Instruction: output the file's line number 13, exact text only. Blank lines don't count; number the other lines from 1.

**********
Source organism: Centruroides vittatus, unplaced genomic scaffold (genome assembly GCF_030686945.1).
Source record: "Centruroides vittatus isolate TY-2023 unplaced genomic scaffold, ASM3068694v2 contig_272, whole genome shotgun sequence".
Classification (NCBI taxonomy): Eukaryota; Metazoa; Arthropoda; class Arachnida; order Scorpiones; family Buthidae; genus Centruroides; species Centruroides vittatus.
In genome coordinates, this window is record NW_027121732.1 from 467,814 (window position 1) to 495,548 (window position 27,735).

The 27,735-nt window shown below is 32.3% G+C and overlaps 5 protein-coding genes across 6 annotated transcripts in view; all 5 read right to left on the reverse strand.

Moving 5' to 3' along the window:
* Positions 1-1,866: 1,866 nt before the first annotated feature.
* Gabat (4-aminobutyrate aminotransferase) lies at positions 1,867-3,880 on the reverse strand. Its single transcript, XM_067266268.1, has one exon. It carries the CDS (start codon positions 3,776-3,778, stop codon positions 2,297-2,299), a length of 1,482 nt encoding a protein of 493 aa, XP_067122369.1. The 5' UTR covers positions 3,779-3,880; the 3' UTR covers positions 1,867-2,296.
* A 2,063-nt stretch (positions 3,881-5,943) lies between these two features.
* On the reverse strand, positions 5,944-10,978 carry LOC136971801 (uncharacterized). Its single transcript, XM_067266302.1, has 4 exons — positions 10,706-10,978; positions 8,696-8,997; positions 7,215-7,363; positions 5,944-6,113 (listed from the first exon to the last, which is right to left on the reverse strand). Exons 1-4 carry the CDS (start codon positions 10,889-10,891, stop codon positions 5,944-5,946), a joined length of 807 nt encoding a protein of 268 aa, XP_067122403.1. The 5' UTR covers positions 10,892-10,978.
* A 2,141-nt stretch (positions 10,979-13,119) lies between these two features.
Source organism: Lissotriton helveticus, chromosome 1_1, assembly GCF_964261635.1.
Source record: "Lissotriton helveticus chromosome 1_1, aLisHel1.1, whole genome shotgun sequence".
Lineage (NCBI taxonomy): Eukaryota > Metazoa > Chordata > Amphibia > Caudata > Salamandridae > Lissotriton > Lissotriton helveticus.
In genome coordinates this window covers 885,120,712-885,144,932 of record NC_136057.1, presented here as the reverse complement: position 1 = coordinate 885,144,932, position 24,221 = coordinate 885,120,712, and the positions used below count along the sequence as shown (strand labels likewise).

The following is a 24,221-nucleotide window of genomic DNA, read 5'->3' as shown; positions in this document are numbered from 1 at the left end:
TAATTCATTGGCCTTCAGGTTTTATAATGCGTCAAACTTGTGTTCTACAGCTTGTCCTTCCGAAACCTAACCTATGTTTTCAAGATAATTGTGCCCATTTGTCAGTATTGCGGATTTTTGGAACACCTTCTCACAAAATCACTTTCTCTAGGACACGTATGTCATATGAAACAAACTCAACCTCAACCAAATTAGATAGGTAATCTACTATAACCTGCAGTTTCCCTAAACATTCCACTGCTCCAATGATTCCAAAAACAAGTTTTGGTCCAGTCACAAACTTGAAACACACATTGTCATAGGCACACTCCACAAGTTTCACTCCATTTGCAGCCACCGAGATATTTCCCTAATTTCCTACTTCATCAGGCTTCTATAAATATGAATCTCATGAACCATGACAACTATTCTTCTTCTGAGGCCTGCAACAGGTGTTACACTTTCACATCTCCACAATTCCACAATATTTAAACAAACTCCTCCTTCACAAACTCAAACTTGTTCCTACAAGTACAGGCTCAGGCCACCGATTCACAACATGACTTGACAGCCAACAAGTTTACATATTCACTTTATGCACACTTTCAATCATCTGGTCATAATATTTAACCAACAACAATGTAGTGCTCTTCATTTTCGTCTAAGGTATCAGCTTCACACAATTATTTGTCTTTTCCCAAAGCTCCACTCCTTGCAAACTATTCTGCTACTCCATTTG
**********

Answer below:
Source record: "Lissotriton helveticus chromosome 1_1, aLisHel1.1, whole genome shotgun sequence".